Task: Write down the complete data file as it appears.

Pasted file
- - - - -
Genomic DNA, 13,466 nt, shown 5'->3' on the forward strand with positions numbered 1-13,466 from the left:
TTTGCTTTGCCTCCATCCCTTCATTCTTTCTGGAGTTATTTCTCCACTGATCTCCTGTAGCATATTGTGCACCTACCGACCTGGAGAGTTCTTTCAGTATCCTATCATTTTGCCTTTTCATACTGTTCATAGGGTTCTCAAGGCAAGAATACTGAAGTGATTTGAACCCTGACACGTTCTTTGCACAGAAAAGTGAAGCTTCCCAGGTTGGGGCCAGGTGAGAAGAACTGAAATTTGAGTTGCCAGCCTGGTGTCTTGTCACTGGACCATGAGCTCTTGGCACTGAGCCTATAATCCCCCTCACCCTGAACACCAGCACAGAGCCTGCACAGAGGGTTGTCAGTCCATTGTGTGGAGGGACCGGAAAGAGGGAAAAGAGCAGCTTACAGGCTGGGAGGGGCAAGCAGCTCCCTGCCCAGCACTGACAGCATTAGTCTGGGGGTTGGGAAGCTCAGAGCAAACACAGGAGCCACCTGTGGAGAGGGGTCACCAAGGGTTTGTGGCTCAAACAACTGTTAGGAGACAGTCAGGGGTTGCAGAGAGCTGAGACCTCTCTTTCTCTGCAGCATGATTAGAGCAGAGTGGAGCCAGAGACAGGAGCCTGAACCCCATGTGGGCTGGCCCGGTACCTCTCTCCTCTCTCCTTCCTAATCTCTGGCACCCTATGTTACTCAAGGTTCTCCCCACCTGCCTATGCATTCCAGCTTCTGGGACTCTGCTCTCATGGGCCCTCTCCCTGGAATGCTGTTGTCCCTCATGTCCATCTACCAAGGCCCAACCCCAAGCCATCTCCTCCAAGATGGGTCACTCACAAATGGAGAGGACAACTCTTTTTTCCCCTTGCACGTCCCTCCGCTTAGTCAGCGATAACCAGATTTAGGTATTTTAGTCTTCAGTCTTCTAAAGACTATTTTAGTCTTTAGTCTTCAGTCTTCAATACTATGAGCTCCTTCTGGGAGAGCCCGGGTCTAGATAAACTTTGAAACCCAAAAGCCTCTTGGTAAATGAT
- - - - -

Genomic DNA, 13,466 nt, shown 5'->3' on the forward strand with positions numbered 1-13,466 from the left:
TTTGCTTTGCCTCCATCCCTTCATTCTTTCTGGAGTTATTTCTCCACTGATCTCCTGTAGCATATTGTGCACCTACCGACCTGGAGAGTTCTTTCAGTATCCTATCATTTTGCCTTTTCATACTGTTCATAGGGTTCTCAAGGCAAGAATACTGAAGTGATTTGAACCCTGACACGTTCTTTGCACAGAAAAGTGAAGCTTCCCAGGTTGGGGCCAGGTGAGAAGAACTGAAATTTGAGTTGCCAGCCTGGTGTCTTGTCACTGGACCATGAGCTCTTGGCACTGAGCCTATAATCCCCCTCACCCTGAACACCAGCACAGAGCCTGCACAGAGGGTTGTCAGTCCATTGTGTGGAGGGACCGGAAAGAGGGAAAAGAGCAGCTTACAGGCTGGGAGGGGCAAGCAGCTCCCTGCCCAGCACTGACAGCATTAGTCTGGGGGTTGGGAAGCTCAGAGCAAACACAGGAGCCACCTGTGGAGAGGGGTCACCAAGGGTTTGTGGCTCAAACAACTGTTAGGAGACAGTCAGGGGTTGCAGAGAGCTGAGACCTCTCTTTCTCTGCAGCATGATTAGAGCAGAGTGGAGCCAGAGACAGGAGCCTGAACCCCATGTGGGCTGGCCCGGTACCTCTCTCCTCTCTCCTTCCTAATCTCTGGCACCCTATGTTACTCAAGGTTCTCCCCACCTGCCTATGCATTCCAGCTTCTGGGACTCTGCTCTCATGGGCCCTCTCCCTGGAATGCTGTTGTCCCTCATGTCCATCTACCAAGGCCCAACCCCAAGCCATCTCCTCCAAGATGGGTCACTCACAAATGGAGAGGACAACTCTTTTTTCCCCTTGCACGTCCCTCCGCTTAGTCAGCGATAACCAGATTTAGGTATTTTAGTCTTCAGTCTTCTAAAGACTATTTTAGTCTTTAGTCTTCAGTCTTCAATACTATGAGCTCCTTCTGGGAGAGCCCGGGTCTAGATAAACTTTGAAACCCAAAAGCCTCTTGGTAAATGAT